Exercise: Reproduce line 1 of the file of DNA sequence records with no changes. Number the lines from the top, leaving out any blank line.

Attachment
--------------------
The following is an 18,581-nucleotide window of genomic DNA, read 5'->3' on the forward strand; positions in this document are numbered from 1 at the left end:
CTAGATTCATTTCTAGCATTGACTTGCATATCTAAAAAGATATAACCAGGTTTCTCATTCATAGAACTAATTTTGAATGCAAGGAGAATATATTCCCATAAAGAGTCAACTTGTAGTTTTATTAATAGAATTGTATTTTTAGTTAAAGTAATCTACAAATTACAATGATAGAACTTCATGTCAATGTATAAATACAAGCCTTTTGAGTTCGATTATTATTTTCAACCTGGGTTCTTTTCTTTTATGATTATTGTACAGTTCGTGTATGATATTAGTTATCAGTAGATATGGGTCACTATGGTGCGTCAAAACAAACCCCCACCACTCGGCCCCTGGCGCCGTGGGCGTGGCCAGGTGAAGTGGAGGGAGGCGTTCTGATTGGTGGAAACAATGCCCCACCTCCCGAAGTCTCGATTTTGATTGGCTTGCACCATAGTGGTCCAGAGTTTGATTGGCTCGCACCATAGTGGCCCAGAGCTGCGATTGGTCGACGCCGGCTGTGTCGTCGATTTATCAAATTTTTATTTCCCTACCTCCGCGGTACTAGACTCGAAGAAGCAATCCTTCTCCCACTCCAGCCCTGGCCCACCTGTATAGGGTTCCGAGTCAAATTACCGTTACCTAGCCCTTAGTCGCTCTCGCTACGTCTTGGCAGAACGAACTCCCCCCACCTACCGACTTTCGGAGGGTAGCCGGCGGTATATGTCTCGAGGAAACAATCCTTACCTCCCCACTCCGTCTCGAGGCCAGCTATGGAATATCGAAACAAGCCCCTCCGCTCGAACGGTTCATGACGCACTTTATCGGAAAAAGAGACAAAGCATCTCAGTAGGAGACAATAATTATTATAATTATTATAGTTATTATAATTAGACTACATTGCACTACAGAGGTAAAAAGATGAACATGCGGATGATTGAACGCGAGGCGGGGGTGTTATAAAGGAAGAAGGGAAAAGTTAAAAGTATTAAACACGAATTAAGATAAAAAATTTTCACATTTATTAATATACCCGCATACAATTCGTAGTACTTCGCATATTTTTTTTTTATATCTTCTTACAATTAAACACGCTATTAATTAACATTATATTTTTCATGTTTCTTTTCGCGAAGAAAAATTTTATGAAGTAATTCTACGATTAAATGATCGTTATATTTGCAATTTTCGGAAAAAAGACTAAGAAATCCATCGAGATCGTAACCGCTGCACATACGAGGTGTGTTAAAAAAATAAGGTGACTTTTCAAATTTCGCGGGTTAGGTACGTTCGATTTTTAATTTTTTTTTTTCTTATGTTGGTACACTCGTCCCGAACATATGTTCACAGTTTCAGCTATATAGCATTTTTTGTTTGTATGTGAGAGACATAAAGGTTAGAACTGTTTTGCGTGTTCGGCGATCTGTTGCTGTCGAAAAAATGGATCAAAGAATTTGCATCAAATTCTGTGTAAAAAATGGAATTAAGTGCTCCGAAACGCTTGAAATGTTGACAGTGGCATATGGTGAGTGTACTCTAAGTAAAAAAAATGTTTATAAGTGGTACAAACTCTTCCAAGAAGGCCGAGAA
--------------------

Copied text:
The following is an 18,581-nucleotide window of genomic DNA, read 5'->3' on the forward strand; positions in this document are numbered from 1 at the left end: